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Miami Marlins Welcomes Dontrelle Willis to His 'Second Home'

As the first 8,000 fans to arrive at loanDepot park on Sunday, June 9, were given a Dontrelle Willis bobblehead, Willis also received something special at the ballpark that day. His return to the city and franchise where his career began brought back a rush of emotions and memories.

“Being a Marlin means everything to me,” said Willis. “The city of Miami embraced me. This is my second home.”

A fan favorite throughout his Marlins tenure, which included being named National League Rookie of the Year and winning the World Series in 2003, Willis received a warm welcome back from Sunday’s crowd.

“The excitement and appreciation from the fans mean the world to me,” said Willis, who gladly granted as many autograph and photo requests from fans as he possibly could.

Coinciding with his bobblehead giveaway, Willis was there to throw out the ceremonial first pitch. And despite having far more experience than the average person, he faced a dilemma that almost anyone who has thrown a first pitch can relate to.

Should he throw it from the pitcher’s mound or stand in front of it? Ultimately, Willis decided to stand in front of it, but not for the same reason as most people who take that route.

“I’ve never thrown a pitch [at loanDepot park], so I was kind of nervous to touch the mound,” said Willis. “I didn’t want to mess with the starter’s mound, but I love the stadium and love the vibes.”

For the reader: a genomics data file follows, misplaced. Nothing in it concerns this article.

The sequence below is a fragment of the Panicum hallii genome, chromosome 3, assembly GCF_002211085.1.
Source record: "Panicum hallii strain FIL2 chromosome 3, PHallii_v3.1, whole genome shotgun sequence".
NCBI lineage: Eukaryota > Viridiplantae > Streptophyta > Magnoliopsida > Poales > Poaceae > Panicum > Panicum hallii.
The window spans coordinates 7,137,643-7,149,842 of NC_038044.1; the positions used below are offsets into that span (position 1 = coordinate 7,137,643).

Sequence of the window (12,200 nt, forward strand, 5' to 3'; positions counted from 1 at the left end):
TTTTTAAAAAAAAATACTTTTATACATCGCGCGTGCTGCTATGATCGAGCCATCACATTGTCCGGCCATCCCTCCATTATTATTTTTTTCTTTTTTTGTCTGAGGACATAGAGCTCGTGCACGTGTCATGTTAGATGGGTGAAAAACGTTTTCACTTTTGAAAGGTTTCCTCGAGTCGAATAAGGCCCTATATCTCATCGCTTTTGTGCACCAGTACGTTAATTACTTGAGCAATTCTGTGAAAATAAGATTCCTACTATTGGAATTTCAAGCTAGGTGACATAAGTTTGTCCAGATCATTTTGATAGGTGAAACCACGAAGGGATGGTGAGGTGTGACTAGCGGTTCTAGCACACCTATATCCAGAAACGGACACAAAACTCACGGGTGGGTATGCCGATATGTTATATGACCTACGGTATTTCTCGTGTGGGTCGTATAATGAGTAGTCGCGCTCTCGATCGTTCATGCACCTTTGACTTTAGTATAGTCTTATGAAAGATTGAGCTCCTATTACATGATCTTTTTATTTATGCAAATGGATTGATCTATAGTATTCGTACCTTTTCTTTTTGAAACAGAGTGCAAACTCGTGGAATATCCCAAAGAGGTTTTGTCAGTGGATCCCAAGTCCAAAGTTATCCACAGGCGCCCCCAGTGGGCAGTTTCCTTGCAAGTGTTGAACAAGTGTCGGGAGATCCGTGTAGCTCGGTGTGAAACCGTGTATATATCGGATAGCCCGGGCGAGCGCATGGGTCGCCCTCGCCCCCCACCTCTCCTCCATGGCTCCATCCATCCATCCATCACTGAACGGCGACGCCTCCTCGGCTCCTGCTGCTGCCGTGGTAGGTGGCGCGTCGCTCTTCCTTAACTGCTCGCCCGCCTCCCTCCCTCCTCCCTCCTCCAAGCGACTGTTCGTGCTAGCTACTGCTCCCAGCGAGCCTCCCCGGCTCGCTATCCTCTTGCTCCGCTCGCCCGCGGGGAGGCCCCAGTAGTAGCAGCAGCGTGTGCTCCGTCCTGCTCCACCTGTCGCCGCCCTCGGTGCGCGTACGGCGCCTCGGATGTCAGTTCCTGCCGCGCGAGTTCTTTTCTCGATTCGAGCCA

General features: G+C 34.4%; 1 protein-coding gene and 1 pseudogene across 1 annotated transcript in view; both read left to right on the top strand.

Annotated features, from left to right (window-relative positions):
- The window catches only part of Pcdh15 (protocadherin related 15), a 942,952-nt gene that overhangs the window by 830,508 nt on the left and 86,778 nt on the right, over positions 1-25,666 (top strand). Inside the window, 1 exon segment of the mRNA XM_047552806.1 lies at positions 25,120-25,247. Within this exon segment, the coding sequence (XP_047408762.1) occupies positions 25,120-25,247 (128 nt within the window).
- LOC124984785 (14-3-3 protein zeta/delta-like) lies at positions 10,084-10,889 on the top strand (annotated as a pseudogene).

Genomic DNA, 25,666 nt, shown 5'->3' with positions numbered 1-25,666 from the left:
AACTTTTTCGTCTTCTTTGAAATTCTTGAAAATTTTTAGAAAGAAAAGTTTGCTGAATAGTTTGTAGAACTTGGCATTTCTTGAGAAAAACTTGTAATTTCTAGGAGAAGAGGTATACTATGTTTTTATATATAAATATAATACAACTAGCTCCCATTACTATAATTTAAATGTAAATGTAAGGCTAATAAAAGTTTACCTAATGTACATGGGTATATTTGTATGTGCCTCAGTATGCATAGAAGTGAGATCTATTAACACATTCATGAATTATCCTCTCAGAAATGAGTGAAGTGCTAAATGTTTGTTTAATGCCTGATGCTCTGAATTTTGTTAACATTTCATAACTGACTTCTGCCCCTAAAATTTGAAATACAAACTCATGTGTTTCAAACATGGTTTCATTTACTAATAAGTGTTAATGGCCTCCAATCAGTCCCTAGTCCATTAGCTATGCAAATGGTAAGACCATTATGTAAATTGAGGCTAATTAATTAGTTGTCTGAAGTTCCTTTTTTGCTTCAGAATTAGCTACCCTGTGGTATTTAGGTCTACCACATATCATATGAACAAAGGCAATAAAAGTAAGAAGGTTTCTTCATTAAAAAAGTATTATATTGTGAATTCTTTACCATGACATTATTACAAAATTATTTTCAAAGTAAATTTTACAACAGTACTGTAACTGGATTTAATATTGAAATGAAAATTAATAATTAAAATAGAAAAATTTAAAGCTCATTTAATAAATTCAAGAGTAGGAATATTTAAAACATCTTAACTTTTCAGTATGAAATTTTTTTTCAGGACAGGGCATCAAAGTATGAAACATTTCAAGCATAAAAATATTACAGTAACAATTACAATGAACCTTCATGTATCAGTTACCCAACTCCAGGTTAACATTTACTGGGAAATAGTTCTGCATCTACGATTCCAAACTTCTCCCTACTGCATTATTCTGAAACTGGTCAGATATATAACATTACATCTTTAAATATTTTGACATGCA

Catching his pitch was Marlins pitcher Jesús Luzardo, who watched and rooted for Willis as a kid.

“Growing up down here, I was a big fan of his and got to watch his 2003 season, him win a World Series, and his career start,” said Luzardo.

The two southpaws then sparked a relationship after Willis reached out when Luzardo was a member of the Oakland Athletics.

“He was nice enough to talk to me and give me some advice,” said Luzardo. “Ever since then, we’ve just gone back and forth.”

While they have maintained the friendship through texting, Sunday marked a rare opportunity for them to interact in person.

“It’s a blessing,” said Luzardo. “Not everyone gets a chance to talk to someone they looked up to when they were young, so it’s something I like to take advantage of. I talk to him as much as possible and get his opinion as much as possible.”

The impact Willis was able to have on a young Luzardo and countless Marlins fans is something that he selflessly attributes to those around him.

“For a young whippersnapper from Oakland, California to come here and be so green, a lot of people, from my teammates to so many different people in the organization, they put their arms around me and taught me the ropes,” said Willis. “I’m super proud, and I think they know deep down that they all played a part in my success in Miami.”

While he no longer resides in Miami and is not an official member of the organization, both still and will forever hold a special place in his heart.

By ML Staff. Content/Image courtesy of Miami Marlins/Getty Images


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